See, here’s the deal: as much as we call all-hands meetings and talk about how great everything is going and how all the silos are aligned and revenue growth looks good, the real fact of the matter at most companies is that priorities are dead in the river. The CEO’s over here talking about Points A and B, the CFO is drumming Points D and G, the CMO is yelping about Points S and R, and the CIO is bellowing about Y and Z. There’s no alignment, everyone believes their silo is driving/saving the business, and most people are making money because consumer behavior is probably the only thing more irrational than executive behavior. We screech all day about strategy but never realize ‘strategy’ can’t exist unless it’s aligned with execution.
It’s all kind of a big cluster-mess.
As a result of unclear priorities and an over-focus on tasks, the bad boss emerges. The country club manager has arisen in their natural habitat. See … if no one really knows what the priority of the place is, then why not go hunt down some targets for yourself? To wit:
- Your bonus
- The best work trips possible
- Take days off randomly and inform no one
- Whenever confrontation arises, hide behind a specific practice such as “the once-a-year employee review” or “I think (some other silo) deals with that.”
- Rinse and repeat
The bad boss. Country club management. Perks and benefits for you and you alone. The point of work ain’t purpose, baby! The point is rolling in what the vendors give us access to!
How to deal with a bad boss or country club manager
Look, there are many different forms of a bad boss. For example:
- “I’ve got no time to respect you! I’m rushing to my one o’clock!”
- “Why should I be able to name your strengths?”
- “I don’t have time to care about your professional development, GAH!”
- “Invest in my team? I’m looking out for No. 1, baby!”
The ‘country club management’ version of the bad boss is an unique critter, for sure — but in all these cases above, your best bets are:
- Try to transition within the company if you think that’s possible or think another division is more functional
- Try to find a different opportunity elsewhere
A bad boss is fucking soul-draining, and everyone knows that — heck, everyone’s had 1 or 2, and we’re all gonna start having more as we job-hop more and more with The Rise of The Millennials (that Boomer from above just tossed himself in front of a bus screeching about “Organic Feedback Is A Myth!”).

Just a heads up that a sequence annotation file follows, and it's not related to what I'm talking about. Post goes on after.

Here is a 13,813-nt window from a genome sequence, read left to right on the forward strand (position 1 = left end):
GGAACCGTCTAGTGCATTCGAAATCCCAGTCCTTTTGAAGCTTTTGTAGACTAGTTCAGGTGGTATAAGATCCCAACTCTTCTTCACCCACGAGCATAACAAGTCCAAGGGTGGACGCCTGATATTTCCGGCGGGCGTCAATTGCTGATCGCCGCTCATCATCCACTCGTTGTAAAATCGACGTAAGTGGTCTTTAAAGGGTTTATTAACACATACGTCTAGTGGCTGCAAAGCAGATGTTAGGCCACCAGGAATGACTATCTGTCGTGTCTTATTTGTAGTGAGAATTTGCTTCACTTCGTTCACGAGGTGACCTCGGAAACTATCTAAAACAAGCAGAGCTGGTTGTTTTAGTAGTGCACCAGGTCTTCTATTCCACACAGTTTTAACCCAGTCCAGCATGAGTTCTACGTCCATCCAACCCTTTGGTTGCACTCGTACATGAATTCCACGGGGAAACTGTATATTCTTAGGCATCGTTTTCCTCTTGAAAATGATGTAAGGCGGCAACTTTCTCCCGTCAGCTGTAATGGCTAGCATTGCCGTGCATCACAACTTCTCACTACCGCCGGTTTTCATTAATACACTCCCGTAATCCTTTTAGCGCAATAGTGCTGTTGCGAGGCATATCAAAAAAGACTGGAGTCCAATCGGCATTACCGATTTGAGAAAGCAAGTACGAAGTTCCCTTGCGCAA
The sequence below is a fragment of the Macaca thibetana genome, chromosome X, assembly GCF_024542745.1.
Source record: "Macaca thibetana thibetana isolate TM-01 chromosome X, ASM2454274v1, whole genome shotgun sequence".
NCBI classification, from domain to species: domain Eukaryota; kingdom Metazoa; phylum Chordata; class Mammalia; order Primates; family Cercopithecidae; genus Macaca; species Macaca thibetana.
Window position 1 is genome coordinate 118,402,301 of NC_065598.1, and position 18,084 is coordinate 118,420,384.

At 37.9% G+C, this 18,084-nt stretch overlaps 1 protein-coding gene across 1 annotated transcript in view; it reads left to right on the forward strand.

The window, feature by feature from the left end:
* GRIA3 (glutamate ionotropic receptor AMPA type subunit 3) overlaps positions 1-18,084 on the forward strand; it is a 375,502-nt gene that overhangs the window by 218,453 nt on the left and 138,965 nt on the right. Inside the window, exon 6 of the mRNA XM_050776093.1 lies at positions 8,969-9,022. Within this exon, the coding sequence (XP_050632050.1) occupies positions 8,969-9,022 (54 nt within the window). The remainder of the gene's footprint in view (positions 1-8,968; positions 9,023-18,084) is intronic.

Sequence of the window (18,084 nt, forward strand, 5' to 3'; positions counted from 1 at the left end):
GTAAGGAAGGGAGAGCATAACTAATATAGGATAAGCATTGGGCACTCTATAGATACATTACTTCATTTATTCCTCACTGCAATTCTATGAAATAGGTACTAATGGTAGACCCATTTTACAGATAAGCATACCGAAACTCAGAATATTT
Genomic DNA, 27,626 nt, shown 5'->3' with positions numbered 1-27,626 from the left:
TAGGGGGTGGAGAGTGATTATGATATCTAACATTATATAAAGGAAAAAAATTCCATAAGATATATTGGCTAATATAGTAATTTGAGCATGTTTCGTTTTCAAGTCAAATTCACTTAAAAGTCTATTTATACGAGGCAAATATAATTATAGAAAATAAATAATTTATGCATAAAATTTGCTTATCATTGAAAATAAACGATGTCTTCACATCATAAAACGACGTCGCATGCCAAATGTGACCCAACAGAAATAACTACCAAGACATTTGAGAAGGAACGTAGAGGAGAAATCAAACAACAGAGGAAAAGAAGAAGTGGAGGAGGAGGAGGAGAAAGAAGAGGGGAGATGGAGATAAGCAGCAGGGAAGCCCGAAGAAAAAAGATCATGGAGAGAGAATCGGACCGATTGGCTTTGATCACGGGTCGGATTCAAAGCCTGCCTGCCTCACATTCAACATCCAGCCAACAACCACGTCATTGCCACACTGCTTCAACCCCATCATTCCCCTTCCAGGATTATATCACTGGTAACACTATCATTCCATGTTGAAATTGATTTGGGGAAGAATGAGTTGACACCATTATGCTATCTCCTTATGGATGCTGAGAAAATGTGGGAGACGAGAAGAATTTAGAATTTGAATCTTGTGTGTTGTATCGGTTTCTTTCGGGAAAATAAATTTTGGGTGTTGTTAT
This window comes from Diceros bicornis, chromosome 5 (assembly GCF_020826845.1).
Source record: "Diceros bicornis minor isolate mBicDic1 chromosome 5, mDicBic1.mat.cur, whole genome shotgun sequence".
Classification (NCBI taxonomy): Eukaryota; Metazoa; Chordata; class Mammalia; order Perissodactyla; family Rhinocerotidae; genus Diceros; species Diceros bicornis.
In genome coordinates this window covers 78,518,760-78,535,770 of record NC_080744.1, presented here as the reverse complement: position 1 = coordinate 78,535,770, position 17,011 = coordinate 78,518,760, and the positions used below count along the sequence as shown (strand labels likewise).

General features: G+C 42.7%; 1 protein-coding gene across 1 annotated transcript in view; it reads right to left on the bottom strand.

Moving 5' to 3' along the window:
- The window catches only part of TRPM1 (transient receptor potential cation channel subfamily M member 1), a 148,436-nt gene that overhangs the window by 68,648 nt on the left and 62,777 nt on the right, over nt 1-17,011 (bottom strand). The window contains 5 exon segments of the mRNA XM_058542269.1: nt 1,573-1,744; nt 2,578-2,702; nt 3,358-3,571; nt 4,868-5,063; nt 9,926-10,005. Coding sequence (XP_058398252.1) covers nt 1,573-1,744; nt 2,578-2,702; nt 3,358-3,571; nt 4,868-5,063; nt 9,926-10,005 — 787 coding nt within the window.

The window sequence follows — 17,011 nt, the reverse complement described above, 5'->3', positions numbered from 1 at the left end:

A country club-style bad boss, though — for the short term your best bet is to play it like Gandhi and turn the other cheek. I’ve had managers like this in my day and called them on their shit periodically, and you know what that usually leads to? You’re isolated and then eventually canned. Hierarchy is a cruel mistress and in most scenarios, it simply works to protect ineptitude and each and every bad boss.
Jamie Foxx said something interesting once on the Tim Ferriss podcast that applies here: he was talking to his daughter about gay rights and his daughter said something like, “Does it affect your air space if gays can marry?” Foxx paused and realized it doesn’t.
Now look, a bad boss affects your air space in that they can technically set your workload and drive you insane — but a country club-style bad boss is good in one respect: he/she is so concerned with themselves, so focused on the perks and benefits that should be coming to them … that oftentimes they could give two shits about you and/or the work you’re supposed to be doing. So it’s a relatively positive bad boss situation in that you can skate on deliverables often, and/or search for new jobs.
What else would you recommend about having a bad boss? And don’t tell me anything about “communication” or “feedback” or “mediation,” because the entire point of the bad boss culture is that they don’t believe in that fluffy shit … they believe in chasing those perks, bay-bee! So if you have a legitimate strategy for dealing with them, I’d love to hear it — but make it realistic.
My name’s Ted Bauer; I blog here regularly and you can learn about hiring me for freelance and contract gigs as well. You can also subscribe to my newsletter.